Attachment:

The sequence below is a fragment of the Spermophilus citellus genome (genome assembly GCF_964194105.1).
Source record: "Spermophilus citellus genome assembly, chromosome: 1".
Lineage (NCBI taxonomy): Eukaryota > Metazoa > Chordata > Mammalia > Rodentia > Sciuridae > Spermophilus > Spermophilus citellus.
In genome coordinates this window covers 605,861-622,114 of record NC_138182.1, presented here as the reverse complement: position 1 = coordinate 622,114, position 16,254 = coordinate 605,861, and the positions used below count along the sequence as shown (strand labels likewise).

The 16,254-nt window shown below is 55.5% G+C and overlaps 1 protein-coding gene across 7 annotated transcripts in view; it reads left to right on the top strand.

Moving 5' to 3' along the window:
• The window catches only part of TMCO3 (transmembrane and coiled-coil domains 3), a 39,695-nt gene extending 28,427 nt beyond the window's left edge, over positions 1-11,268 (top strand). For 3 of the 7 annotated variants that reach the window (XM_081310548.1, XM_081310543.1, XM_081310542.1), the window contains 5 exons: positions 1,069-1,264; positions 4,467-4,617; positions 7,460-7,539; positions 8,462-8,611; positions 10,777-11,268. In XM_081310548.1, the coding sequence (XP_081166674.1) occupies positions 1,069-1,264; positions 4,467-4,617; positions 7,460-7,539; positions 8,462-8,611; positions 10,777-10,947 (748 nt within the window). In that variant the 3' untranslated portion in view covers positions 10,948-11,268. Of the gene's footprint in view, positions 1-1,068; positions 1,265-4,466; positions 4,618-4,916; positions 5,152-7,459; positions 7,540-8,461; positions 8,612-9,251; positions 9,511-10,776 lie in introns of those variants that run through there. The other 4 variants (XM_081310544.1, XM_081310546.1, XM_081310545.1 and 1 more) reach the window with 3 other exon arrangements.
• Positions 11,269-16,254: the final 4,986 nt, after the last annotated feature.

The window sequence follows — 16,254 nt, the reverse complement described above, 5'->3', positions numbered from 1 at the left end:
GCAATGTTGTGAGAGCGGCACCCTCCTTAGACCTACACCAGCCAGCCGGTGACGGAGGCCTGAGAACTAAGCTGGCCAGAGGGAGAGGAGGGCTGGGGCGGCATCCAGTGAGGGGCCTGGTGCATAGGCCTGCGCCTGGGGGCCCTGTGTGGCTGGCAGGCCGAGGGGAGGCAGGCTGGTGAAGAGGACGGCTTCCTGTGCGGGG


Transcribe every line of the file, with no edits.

The sequence below is a fragment of the Spermophilus citellus genome (genome assembly GCF_964194105.1).
Source record: "Spermophilus citellus genome assembly, chromosome: 1".
Lineage (NCBI taxonomy): Eukaryota > Metazoa > Chordata > Mammalia > Rodentia > Sciuridae > Spermophilus > Spermophilus citellus.
In genome coordinates this window covers 605,861-622,114 of record NC_138182.1, presented here as the reverse complement: position 1 = coordinate 622,114, position 16,254 = coordinate 605,861, and the positions used below count along the sequence as shown (strand labels likewise).

The 16,254-nt window shown below is 55.5% G+C and overlaps 1 protein-coding gene across 7 annotated transcripts in view; it reads left to right on the top strand.

Moving 5' to 3' along the window:
• The window catches only part of TMCO3 (transmembrane and coiled-coil domains 3), a 39,695-nt gene extending 28,427 nt beyond the window's left edge, over positions 1-11,268 (top strand). For 3 of the 7 annotated variants that reach the window (XM_081310548.1, XM_081310543.1, XM_081310542.1), the window contains 5 exons: positions 1,069-1,264; positions 4,467-4,617; positions 7,460-7,539; positions 8,462-8,611; positions 10,777-11,268. In XM_081310548.1, the coding sequence (XP_081166674.1) occupies positions 1,069-1,264; positions 4,467-4,617; positions 7,460-7,539; positions 8,462-8,611; positions 10,777-10,947 (748 nt within the window). In that variant the 3' untranslated portion in view covers positions 10,948-11,268. Of the gene's footprint in view, positions 1-1,068; positions 1,265-4,466; positions 4,618-4,916; positions 5,152-7,459; positions 7,540-8,461; positions 8,612-9,251; positions 9,511-10,776 lie in introns of those variants that run through there. The other 4 variants (XM_081310544.1, XM_081310546.1, XM_081310545.1 and 1 more) reach the window with 3 other exon arrangements.
• Positions 11,269-16,254: the final 4,986 nt, after the last annotated feature.

The window sequence follows — 16,254 nt, the reverse complement described above, 5'->3', positions numbered from 1 at the left end:
GCAATGTTGTGAGAGCGGCACCCTCCTTAGACCTACACCAGCCAGCCGGTGACGGAGGCCTGAGAACTAAGCTGGCCAGAGGGAGAGGAGGGCTGGGGCGGCATCCAGTGAGGGGCCTGGTGCATAGGCCTGCGCCTGGGGGCCCTGTGTGGCTGGCAGGCCGAGGGGAGGCAGGCTGGTGAAGAGGACGGCTTCCTGTGCGGGG